Sleep is essential to the fitness of our fighting soldiers. In fact, it’s one part of the performance triad that the army recommends its soldiers observe to maintain battle fitness. It’s also essential to help veterans adapt to civilian life and enjoy a good quality of life after their tours of duty. Unfortunately, sleep is not always easy to come by for soldiers and vets.
Soldiers have difficulty getting good sleep because of problems like insomnia and sleep apnea. The hope is that a new solution might help them overcome these and other sleep disorders to finally get the good night’s sleep they need to stay in battle-ready condition.
To study one possible solution, researchers at CU Anschutz’s Center for Combat Medicine and Battlefield (COMBAT) Research received a $750,000 federal grant.
Insomnia Rates Skyrocket
According to the US Army, insomnia rates among its active-duty personnel increased almost 20-fold from 2000 to 2009. Poor sleep increases soldiers’ risk for anxiety, depression, chronic pain, alcohol abuse, PTSD, and suicide.
One of the factors that researchers cited as a factor in insomnia is noise on base. This, combined with shift work and other environmental factors can make it hard for soldiers to sleep, causing them to lose combat readiness.
The goal of this study is to see if earbuds with noise-masking and relaxation capabilities can help soldiers improve their sleep and readiness.
Randomized Crossover Study
In this study, a combination of active-duty and retired military veterans with sleep apnea will receive a set of Bose Sleepbuds. Sleepbuds are specialized earbuds that are designed specifically for sleep. They don’t play music or take phone calls.
Researchers will monitor the sleep of subjects before the study. In the study, subjects will be assigned to get either noise masking and guided relaxation or just noise masking for three nights. Then subjects will take three nights of sleeping without the technology. Next, subjects will get the other approach from their Sleepbuds for three nights. Finally, researchers will monitor subjects’ sleep for several nights after the study.
Sleep Apnea Remains a Problem for the Military
However, insomnia is not the only sleep disorder that’s been on the rise for military personnel. In 2014, sleep apnea became the most prevalent disability among veterans, accounting for more than 22% of all respiratory disability claims. By 2017, that proportion had grown to nearly 27%. There is no sign that this increase is slowing.
In addition, research in veterans shows that poor sleep leads to brain damage, including a loss of gray matter in the cortical and lobar regions.
This created a challenge for the Veterans’ Administration (VA). Not only did it have many sleep apnea claims to deal with, but it also had the challenge of how to treat these claims.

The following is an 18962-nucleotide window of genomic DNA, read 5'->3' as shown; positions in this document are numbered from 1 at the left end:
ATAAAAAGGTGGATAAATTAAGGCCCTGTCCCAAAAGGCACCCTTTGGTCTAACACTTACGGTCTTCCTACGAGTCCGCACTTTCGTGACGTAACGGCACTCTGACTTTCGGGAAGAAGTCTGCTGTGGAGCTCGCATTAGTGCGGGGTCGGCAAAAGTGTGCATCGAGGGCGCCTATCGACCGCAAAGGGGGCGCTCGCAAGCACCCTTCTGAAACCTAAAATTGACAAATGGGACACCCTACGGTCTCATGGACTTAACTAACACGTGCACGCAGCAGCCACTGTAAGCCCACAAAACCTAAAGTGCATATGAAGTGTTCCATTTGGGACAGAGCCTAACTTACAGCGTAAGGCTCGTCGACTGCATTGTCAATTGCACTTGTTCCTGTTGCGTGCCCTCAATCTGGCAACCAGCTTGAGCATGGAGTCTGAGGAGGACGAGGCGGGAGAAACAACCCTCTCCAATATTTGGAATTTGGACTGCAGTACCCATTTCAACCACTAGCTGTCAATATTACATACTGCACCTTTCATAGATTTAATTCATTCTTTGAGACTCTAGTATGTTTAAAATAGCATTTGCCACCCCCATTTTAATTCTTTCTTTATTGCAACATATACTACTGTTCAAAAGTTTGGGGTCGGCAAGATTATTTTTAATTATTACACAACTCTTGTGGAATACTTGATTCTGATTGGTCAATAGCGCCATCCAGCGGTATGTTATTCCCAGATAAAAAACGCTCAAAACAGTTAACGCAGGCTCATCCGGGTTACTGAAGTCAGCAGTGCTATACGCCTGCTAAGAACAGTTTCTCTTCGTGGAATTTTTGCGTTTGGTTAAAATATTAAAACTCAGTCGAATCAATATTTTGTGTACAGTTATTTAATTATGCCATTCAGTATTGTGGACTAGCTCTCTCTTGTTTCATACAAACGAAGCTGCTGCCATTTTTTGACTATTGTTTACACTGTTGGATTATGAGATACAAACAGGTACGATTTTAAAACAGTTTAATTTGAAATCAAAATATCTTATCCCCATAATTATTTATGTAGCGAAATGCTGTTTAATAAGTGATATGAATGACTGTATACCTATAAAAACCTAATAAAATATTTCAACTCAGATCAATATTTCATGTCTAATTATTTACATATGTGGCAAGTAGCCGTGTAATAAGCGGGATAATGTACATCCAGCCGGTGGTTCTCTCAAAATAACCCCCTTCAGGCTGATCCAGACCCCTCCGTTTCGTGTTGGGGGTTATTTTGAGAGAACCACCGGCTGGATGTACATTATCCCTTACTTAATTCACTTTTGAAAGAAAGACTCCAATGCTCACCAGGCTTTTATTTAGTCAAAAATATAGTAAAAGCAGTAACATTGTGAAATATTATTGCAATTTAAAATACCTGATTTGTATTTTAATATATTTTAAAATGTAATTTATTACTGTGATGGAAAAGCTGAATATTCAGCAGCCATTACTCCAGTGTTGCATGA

CPAP (continuous positive airway pressure) is the leading sleep apnea treatment. However, veterans often found it hard to use their CPAP to effectively treat their sleep apnea. Combat veterans with PTSD had a particularly hard time adjusting to CPAP.
Even when researchers tried to deploy advanced forms of CPAP for treatment, only 58% of veterans actually used their CPAP machine effectively.
Oral Appliances Remain an Underutilized Solution
Although oral appliances may be a powerful solution to help veterans and soldiers with sleep apnea who can’t adapt to CPAP, not many people use them. That’s in part because the disability guidelines suggest that only CPAP is an acceptable sleep apnea treatment.
VA disability ratings are directly linked to compensation rates. In order to qualify for a disability rating of 50%, the code says that sleep apnea “Requires use of breathing assistance device such as continuous airway pressure (CPAP) machine.”
An oral appliance could be considered a “breathing assistance device.”
However, many veterans don’t want to risk their monthly compensation by fighting for an oral appliance, even if this might ultimately help them get better sleep and better results.
We need to educate veterans and those moderating their claims about the value of oral appliance therapy. In addition, the code should be adjusted to encourage the use of oral appliances when beneficial.
Are You Looking for a CPAP Alternative in Denver?
If you can’t adapt to CPAP, it might be time to consider using an oral appliance for your sleep apnea. Many people find an oral appliance easier to use, more comfortable, and more convenient, especially when traveling. Sleep dentists Dr. Kevin Berry or Dr. Kary Berry can evaluate your sleep apnea to see if you are a good candidate for oral appliance therapy.
If you’re looking for for a CPAP alternative in Denver, please call (303) 691-0267 or use our form to contact the TMJ Therapy & Sleep Center of Colorado today to learn if an oral appliance will help with your sleep apnea.